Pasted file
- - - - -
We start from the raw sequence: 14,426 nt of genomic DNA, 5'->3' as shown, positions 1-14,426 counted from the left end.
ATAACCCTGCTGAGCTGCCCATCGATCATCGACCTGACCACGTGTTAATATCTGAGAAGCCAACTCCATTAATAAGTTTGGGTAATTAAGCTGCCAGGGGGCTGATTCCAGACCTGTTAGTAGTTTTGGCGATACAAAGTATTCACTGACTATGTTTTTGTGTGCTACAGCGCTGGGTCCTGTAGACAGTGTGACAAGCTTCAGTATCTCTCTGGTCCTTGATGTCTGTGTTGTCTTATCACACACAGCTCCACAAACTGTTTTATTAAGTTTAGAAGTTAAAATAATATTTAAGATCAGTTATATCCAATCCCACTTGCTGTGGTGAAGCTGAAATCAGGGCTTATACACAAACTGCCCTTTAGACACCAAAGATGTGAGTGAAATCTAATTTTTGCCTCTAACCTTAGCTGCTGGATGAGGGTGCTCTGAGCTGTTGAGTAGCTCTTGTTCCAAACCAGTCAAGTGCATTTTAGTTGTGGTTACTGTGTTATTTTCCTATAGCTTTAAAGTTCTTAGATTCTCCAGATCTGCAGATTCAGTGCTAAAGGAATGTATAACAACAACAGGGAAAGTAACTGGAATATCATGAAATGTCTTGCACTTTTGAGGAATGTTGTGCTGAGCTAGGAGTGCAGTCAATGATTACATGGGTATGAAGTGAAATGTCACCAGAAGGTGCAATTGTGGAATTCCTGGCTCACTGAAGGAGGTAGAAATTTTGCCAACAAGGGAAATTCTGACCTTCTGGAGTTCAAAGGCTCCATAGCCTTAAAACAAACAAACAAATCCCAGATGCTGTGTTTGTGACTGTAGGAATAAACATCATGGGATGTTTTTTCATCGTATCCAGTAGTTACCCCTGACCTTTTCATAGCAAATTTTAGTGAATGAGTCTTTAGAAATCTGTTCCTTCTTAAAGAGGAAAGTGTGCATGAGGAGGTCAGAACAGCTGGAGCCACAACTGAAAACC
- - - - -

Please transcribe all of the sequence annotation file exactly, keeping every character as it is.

We start from the raw sequence: 14,426 nt of genomic DNA, 5'->3' as shown, positions 1-14,426 counted from the left end.
ATAACCCTGCTGAGCTGCCCATCGATCATCGACCTGACCACGTGTTAATATCTGAGAAGCCAACTCCATTAATAAGTTTGGGTAATTAAGCTGCCAGGGGGCTGATTCCAGACCTGTTAGTAGTTTTGGCGATACAAAGTATTCACTGACTATGTTTTTGTGTGCTACAGCGCTGGGTCCTGTAGACAGTGTGACAAGCTTCAGTATCTCTCTGGTCCTTGATGTCTGTGTTGTCTTATCACACACAGCTCCACAAACTGTTTTATTAAGTTTAGAAGTTAAAATAATATTTAAGATCAGTTATATCCAATCCCACTTGCTGTGGTGAAGCTGAAATCAGGGCTTATACACAAACTGCCCTTTAGACACCAAAGATGTGAGTGAAATCTAATTTTTGCCTCTAACCTTAGCTGCTGGATGAGGGTGCTCTGAGCTGTTGAGTAGCTCTTGTTCCAAACCAGTCAAGTGCATTTTAGTTGTGGTTACTGTGTTATTTTCCTATAGCTTTAAAGTTCTTAGATTCTCCAGATCTGCAGATTCAGTGCTAAAGGAATGTATAACAACAACAGGGAAAGTAACTGGAATATCATGAAATGTCTTGCACTTTTGAGGAATGTTGTGCTGAGCTAGGAGTGCAGTCAATGATTACATGGGTATGAAGTGAAATGTCACCAGAAGGTGCAATTGTGGAATTCCTGGCTCACTGAAGGAGGTAGAAATTTTGCCAACAAGGGAAATTCTGACCTTCTGGAGTTCAAAGGCTCCATAGCCTTAAAACAAACAAACAAATCCCAGATGCTGTGTTTGTGACTGTAGGAATAAACATCATGGGATGTTTTTTCATCGTATCCAGTAGTTACCCCTGACCTTTTCATAGCAAATTTTAGTGAATGAGTCTTTAGAAATCTGTTCCTTCTTAAAGAGGAAAGTGTGCATGAGGAGGTCAGAACAGCTGGAGCCACAACTGAAAACC